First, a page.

Mitochondrial Diseases Caused by Mutations in Inner Membrane Chaperone Proteins
This chapter summarizes current knowledge of several disorders associated with the dysfunction of the mitochondrial membrane chaperone proteins, and pays particular attention to the X-linked recessive Mohr–Tranebjaerg syndrome (MTS), also called deafness-dystonia-optic neuronopathy syndrome (DDON syndrome), caused by mutations in TIMM8A.
The human disorders associated with mutations in the chaperone genes present clinically with extremely different phenotypes. Even within MTS, there is considerable variability of clinical symptoms. However, some characteristic clinical abnormalities include early-onset profound hearing impairment, dystonia, later occurrence of optic atrophy of cerebral origin (optic neuronopathy), and often serious personality changes with loss of inhibition and cognitive decline. In addition, the majority of patients have some degree of learning disability during childhood. Neuropathological abnormalities include general brain atrophy, particularly of visual cortex, with histological examinations of temporal bones showing a complete loss of neurons with relative preservation of other components of the auditory pathways, typical of auditory neuropathy. Although MTS is an X-linked disorder which is more often observed in males, affected females have also been described.
The mechanisms leading to neurodegeneration in MTS do not correlate to abnormal oxidative phosphorylation (OXPHOS) function, but there is recent evidence for morphologically abnormal mitochondria in fibroblasts from patients. Much more research is needed to understand the pathology. MTS should be suspected in males with hearing impairment and dystonia, but should also be considered in females with the appropriate clinical symptoms.
KeywordsDeafblindness TIMM8A Mitochondrial Neurodegeneration Syndrome
Some of the work took place at the Wilhelm Johannsen Center for Functional Genome Research, established by the Danish National Research Foundation. We acknowledge thefinancial support to the project by the Lundbeck Foundation, grant R9-A918. The data compiled here are the result of dedicated collaborative work and inspiring discussions since the 1990s involving many people: Marijke van Ghelue, Mona Nystad, Department of medical Genetics, University Hospital of Northern Norway, N-Tromsø, Norway; David Scheie, Department of Pathology, University Hospital, Oslo, Norway; Marianne Lodahl and Nanna Dahl Rendtorff, Wilhelm Johannsen Centre for Functional Genome Research, University of Copenhagen, Denmark.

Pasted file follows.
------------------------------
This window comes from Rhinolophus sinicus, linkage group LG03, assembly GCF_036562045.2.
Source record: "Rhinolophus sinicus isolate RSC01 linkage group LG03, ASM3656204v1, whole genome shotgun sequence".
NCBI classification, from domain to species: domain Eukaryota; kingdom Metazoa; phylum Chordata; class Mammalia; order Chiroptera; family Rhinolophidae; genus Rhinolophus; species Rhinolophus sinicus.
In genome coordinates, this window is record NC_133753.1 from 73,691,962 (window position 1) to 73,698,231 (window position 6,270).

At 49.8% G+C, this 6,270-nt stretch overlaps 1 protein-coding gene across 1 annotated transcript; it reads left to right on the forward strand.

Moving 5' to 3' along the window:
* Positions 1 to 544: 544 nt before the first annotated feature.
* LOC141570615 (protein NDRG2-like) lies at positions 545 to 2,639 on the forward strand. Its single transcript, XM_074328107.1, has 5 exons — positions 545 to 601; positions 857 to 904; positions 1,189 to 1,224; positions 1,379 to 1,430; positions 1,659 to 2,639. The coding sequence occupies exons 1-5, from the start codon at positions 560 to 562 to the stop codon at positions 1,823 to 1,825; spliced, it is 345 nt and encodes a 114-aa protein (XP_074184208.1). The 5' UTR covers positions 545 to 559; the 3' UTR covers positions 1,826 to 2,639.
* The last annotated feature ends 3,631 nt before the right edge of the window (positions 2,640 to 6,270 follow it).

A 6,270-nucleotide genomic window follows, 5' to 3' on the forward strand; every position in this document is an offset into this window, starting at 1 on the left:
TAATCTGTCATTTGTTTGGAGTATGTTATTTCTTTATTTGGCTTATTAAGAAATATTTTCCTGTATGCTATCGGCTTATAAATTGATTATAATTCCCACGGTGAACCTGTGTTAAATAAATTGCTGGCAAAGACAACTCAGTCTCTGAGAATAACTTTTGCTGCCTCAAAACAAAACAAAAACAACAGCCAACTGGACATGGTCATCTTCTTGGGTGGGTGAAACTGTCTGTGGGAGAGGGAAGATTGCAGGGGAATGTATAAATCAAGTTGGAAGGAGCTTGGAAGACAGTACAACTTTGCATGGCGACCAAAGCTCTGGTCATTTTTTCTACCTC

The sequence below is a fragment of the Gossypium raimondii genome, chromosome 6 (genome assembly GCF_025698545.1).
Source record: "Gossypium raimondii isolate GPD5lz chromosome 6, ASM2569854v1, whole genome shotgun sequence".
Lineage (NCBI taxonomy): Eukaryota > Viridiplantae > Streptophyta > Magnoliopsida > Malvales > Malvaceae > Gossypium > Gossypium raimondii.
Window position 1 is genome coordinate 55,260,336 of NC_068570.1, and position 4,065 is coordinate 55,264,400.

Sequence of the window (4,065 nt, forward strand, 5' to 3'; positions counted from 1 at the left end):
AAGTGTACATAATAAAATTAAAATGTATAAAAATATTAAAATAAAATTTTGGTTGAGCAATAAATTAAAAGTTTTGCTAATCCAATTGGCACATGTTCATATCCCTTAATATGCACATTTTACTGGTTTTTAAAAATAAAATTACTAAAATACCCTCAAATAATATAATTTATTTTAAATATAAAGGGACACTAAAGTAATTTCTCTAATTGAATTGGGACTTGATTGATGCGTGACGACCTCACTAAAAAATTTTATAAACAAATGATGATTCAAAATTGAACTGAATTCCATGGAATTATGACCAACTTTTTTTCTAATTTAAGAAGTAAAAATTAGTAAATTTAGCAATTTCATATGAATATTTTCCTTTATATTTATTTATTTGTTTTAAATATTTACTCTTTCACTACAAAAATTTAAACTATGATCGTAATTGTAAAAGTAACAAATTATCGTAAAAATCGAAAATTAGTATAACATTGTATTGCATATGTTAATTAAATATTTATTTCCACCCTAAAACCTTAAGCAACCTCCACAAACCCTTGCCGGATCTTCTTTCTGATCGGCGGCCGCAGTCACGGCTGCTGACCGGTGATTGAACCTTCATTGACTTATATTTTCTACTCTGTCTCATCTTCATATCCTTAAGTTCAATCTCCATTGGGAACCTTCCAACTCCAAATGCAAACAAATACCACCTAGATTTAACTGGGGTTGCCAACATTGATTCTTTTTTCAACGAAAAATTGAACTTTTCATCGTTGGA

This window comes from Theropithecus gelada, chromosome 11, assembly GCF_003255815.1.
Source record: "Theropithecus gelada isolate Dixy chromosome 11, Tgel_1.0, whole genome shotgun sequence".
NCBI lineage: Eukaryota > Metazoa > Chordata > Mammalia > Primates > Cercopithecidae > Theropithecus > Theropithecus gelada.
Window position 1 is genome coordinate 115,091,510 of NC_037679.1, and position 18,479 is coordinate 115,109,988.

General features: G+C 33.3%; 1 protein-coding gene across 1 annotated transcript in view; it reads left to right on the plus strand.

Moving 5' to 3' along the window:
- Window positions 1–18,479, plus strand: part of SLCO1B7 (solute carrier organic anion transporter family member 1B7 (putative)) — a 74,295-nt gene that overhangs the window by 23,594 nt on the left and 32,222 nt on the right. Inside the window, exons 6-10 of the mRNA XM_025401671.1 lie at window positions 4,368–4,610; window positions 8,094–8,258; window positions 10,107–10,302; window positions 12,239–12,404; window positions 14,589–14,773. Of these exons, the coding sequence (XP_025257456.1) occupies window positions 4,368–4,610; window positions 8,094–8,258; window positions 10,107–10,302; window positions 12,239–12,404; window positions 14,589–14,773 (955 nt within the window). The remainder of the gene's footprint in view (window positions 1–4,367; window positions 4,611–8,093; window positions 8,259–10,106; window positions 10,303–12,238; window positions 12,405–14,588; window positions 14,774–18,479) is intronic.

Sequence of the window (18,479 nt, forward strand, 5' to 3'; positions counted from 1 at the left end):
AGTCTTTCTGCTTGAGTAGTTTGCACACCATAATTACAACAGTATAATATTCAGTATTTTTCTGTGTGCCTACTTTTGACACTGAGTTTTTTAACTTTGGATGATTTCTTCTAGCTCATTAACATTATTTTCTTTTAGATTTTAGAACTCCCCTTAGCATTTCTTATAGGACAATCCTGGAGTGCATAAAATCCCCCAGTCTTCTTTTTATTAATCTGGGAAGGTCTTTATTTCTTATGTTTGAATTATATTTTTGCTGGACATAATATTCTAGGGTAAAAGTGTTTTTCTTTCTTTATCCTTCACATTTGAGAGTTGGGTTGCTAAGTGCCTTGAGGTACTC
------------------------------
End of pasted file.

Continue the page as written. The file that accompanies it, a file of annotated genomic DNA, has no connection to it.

We would like to acknowledge and thank the colleagues allowing us to briefly mention unpublished MTS patients: Mary Ellen Conley, MD, West Research Tower, LeBonHeur Children’s Hospital, Memphis TN; Dirk Kunst, Department of Otorhinolaryngology, Head and Neck Surgery, Radboud University Nijmegen Medical Centre, Nijmegen, the Netherlands and Donders Institute for Brain, Cognition and Behaviour, Radboud University Nijmegen, Nijmegen, the Netherlands; Irene Stolte-Dijkstra, Department of Genetics, University Medical Center Groningen, University of Groningen, Groningen, The Netherlands; Alain Verloes, M.D., Ph.D, Department of Genetics, Robert Debre Hospital, Referring Centre for developmental abnormalities and syndromic malformations, Paris, France; John Tolmie, and Katherine McWilliams, Clinical Genetics, Ferguson-Smith Centre, Glasgow, Scotland; Miles Humberstones, MD, Department of Neurology, Nottingham University Hospital, Nottingham, UK; Jan Ulrik Prause, MD, PhD, Department of Eye Pathology, University of Copenhagen, Denmark; Henning Laursen, MD,PhD; Department of Neuropathology, University Hospital of Copenhagen, Denmark; Saumil Merchant, MD, Harvard Medical School, Massachusetts Eye and Ear Infirmary, Boston, MA, USA; Kirsty Gardner-Berry, BSc, Department of Audiology, SCIC, Gladesville Hospital, Gladesville, NSW, Australia; Graham Reynolds, MD, Department of Paediatrics and Child Health, ANU Medical School, Canberra Hospital, Australia; Melanie Wong, Department of Allergy and Immunology, Children’s Hospital, Westmead, NSW, Australia.
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